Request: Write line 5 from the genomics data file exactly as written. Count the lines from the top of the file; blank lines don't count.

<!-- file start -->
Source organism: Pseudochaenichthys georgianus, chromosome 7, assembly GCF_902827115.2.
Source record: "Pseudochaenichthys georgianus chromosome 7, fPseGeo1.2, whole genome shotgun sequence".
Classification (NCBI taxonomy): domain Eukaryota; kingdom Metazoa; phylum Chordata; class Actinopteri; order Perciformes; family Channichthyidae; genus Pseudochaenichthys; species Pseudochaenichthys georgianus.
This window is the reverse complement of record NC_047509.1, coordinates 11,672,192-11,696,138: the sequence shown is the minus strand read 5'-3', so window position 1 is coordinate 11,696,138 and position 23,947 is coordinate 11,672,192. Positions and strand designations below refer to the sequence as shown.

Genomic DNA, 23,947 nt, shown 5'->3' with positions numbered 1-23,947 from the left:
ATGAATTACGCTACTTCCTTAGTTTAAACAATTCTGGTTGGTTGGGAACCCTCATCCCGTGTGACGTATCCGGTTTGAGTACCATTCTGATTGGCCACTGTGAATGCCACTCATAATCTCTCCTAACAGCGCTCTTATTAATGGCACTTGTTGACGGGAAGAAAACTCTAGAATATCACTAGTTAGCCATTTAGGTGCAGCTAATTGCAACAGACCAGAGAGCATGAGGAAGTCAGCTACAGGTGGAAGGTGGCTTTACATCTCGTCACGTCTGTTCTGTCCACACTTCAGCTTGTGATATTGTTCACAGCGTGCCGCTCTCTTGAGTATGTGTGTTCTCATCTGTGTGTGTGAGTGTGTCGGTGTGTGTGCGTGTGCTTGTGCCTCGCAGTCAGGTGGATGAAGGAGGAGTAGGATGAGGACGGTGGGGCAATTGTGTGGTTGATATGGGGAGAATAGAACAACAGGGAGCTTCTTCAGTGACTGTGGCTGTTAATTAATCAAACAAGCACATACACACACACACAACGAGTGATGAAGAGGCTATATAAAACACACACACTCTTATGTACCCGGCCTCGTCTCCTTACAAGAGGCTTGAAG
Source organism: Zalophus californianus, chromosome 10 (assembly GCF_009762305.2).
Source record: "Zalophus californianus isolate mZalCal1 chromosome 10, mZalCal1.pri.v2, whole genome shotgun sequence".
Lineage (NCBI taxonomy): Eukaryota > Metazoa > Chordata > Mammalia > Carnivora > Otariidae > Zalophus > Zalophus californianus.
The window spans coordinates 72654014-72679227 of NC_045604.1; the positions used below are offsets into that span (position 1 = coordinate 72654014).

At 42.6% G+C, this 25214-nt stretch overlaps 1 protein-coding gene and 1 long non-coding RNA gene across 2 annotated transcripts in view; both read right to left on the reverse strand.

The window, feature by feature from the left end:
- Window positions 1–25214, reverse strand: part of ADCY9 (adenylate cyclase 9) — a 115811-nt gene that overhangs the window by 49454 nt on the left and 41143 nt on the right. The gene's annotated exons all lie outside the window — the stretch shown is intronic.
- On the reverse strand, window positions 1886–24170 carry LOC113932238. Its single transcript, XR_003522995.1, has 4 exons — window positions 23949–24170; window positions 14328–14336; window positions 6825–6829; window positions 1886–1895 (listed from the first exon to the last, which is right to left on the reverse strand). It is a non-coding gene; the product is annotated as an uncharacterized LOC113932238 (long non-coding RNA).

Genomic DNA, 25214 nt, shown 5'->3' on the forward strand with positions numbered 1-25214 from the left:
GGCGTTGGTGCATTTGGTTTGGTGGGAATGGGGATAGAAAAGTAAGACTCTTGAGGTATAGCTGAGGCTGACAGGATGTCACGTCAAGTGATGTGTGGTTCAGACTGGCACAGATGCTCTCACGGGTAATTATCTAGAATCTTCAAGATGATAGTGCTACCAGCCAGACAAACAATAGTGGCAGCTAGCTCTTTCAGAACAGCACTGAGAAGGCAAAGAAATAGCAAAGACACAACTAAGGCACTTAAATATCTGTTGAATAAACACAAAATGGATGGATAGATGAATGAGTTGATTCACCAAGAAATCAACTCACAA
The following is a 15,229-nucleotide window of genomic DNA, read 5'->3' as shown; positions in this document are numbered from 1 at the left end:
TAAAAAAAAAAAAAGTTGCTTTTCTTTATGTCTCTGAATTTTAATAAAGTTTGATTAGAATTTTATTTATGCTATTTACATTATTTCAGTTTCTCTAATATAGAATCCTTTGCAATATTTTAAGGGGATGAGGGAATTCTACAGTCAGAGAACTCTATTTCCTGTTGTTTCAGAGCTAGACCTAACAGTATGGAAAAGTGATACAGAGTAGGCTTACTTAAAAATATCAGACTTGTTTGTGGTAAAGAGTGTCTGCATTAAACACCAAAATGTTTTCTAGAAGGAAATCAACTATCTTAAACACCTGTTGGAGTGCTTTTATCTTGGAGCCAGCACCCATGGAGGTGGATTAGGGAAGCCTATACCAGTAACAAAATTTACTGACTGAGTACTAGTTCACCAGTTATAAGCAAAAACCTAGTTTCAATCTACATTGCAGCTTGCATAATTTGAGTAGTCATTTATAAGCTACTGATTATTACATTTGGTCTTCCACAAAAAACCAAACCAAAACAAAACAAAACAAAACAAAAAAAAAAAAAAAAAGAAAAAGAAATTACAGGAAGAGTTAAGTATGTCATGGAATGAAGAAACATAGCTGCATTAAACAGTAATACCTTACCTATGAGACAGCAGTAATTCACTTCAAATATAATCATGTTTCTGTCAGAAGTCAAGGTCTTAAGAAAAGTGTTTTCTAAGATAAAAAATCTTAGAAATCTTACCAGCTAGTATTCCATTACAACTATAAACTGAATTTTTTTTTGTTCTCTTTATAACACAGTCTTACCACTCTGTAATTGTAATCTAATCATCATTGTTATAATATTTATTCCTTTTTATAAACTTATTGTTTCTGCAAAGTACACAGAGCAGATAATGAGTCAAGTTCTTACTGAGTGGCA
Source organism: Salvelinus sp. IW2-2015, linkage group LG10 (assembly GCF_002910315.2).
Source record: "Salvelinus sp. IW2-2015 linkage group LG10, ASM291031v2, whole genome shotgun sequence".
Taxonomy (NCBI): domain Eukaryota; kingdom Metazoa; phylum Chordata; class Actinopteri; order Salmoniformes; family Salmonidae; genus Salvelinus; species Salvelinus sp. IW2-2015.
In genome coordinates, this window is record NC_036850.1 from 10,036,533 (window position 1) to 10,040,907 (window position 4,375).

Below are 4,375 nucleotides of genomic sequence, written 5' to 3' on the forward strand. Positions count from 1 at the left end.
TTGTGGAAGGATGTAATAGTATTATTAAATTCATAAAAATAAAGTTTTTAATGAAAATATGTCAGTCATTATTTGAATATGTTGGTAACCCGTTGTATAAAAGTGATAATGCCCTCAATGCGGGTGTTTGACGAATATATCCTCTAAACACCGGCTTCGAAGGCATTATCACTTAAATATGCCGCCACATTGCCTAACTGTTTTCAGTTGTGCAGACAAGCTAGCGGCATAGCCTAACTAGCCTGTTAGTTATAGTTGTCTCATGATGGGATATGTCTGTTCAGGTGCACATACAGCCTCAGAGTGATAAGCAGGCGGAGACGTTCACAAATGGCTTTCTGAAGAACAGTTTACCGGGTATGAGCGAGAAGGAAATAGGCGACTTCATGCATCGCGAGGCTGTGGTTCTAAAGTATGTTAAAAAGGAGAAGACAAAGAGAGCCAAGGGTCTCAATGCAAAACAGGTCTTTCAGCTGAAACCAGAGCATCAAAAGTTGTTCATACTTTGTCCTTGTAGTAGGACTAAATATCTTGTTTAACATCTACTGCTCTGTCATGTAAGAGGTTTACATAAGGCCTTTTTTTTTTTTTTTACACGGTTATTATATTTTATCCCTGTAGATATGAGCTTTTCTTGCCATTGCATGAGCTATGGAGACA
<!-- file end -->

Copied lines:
Genomic DNA, 23,947 nt, shown 5'->3' with positions numbered 1-23,947 from the left: